Last year marked the eighth consecutive year of combined ratios over 100% in the commercial auto marketplace. Even if drivers are making improvements, there could still be gaps in any fleet management program. In this session at the RIMS 2019 Conference and Exhibition, Jim Noble, Vice President – Risk Engineering for eDriving, presented the essential steps for creating a 360-degree view of fleet risk.
Over the last several years, there has been a dramatic increase in traffic fatalities. In 2018, over 40,000 people in the United States were killed as a result of traffic accidents.
A successful fleet safety program should include five core pillars: culture, assessment, data, targeted risk reduction and benchmarking. To construct those pillars, you will need to incorporate leadership, a coherent policy, manager engagement, driver engagement, risk assessment, performance measurement, interventions and measurement of progress.
It is imperative to develop the right message for your fleet. This starts with the leadership of the organization establishing safety as a corporate priority. A coherent policy should be introduced that everyone can understand and follow. The policy could include a driving guide, policy knowledge checks, a company driving pledge, a privacy notice and templates and guides for managers and drivers. Manager engagement is of utmost importance in order to foster a culture of safety and adherence to the safety policy. Asking employees to sign a form when they have reviewed the safety policy can help mitigate legal risk going forward.
Predictive, validated risk assessment helps the employer understand the likelihood of a driver being involved in an incident. These assessments incorporate driver profiles, knowledge, attitudes and behaviors. In addition, Motor Vehicle Records (MVR) should be checked on an ongoing basis.
Data Aggregation – Scoring
It is important to use objective data to assess risk. This could include risk assessment outcomes, collision data, in-vehicle intelligence, incident data and MVR/licence checks. When you aggregate all of this data and look at it holistically, you can develop a driving score for each of your drivers. However, coming up with a driving score is not enough. Once you have that score, it should be used to identify areas that need improvement and make changes or train employees accordingly. A lot of times, the problems are not the fault of the driver. You may have a problem with management asking drivers to operate in unsafe ways. This step will help you identify those problems.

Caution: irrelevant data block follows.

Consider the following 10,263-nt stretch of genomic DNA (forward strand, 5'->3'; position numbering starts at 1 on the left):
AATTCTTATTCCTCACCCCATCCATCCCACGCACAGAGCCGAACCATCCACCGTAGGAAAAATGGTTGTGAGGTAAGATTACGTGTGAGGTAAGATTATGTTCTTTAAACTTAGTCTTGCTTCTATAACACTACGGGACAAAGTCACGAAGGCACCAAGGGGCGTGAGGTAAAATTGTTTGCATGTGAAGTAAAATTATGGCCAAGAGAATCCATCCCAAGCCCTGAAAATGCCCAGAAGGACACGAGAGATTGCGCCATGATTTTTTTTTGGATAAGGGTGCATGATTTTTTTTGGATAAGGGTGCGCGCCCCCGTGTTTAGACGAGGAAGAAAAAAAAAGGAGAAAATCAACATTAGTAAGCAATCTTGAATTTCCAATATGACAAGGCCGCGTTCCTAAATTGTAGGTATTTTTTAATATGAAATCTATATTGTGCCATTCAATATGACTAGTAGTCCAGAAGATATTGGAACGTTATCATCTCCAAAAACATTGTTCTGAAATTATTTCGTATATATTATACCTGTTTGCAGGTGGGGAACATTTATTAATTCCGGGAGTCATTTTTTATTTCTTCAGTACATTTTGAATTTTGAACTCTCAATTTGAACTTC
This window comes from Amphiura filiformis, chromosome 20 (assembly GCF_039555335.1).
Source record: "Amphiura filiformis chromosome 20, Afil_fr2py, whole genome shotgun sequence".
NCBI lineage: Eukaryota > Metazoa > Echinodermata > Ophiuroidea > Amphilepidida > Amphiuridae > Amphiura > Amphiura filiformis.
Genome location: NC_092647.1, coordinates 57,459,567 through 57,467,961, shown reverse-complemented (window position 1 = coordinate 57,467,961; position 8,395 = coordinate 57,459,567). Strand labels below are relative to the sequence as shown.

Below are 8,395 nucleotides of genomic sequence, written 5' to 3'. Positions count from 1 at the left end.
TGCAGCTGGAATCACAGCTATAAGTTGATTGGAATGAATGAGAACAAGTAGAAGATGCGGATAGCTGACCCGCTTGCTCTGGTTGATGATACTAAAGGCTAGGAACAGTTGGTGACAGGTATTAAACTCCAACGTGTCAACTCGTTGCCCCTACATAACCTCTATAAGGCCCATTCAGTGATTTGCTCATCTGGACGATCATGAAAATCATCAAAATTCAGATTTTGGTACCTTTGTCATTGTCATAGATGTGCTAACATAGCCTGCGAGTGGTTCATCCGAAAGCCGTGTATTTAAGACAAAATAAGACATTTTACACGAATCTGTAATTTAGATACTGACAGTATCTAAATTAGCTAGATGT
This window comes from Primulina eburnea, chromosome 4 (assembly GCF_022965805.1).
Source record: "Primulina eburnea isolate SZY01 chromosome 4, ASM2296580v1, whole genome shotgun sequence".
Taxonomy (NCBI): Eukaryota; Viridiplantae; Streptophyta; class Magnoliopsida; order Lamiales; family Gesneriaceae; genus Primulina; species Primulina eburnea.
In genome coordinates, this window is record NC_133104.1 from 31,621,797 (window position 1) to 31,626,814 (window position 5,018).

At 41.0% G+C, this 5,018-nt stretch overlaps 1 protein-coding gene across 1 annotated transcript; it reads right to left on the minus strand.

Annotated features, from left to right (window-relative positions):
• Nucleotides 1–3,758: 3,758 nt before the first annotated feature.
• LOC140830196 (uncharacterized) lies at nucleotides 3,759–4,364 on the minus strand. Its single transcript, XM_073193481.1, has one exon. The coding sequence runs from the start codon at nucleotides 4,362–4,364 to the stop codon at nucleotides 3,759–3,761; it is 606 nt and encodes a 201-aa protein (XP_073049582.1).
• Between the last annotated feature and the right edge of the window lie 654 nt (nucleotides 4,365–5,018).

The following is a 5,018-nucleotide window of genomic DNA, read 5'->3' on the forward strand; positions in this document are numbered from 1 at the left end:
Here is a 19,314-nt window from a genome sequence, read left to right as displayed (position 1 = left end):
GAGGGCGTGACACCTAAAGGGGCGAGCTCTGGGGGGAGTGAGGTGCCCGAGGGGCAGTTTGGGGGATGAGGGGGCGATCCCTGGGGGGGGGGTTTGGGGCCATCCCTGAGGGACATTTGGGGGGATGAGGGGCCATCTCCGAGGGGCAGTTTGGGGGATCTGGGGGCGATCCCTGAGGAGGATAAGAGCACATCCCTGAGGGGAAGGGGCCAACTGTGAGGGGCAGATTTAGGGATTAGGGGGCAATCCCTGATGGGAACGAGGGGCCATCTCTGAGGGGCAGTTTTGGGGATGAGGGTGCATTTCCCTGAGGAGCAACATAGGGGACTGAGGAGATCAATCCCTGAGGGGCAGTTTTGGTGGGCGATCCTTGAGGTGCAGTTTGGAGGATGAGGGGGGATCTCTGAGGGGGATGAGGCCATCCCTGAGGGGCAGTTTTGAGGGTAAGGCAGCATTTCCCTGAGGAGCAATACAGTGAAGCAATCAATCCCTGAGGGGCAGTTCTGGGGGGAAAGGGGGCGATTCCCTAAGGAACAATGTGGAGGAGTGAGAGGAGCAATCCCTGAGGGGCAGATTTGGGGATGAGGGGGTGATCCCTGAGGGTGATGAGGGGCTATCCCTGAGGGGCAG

Targeted Risk Reduction – Training
The modern learner is overwhelmed, distracted and impatient. Most people will not watch videos longer than four minutes and they unlock their smartphones up to nine times every hour. Most importantly, employees have only one percent of their work week to focus on training and development. You cannot change the way your employee learns, so you have to deliver content in a way that works for them. Training should be targeted to the individual, making it more likely that they will retain the information.
Benchmarking – Measuring Progress
This step will let you know if the program you implemented is effective. You can benchmark several data points to track your progress:
- Total number of crashes/incidents/injuries per 100 hours driven or one million miles driven
- Insurance cost per vehicle
- Repair costs per vehicle
- Total number of manager interactions
- Total number of trainings completed
- Reduction in negative driver behaviors
- Improved productivity
These five pillars provide an effective framework for any fleet risk management program. Though fleet/vehicle risk is an accepted risk, you can still make a positive impact on the organization’s risk and exposure by developing and implementing an effective program.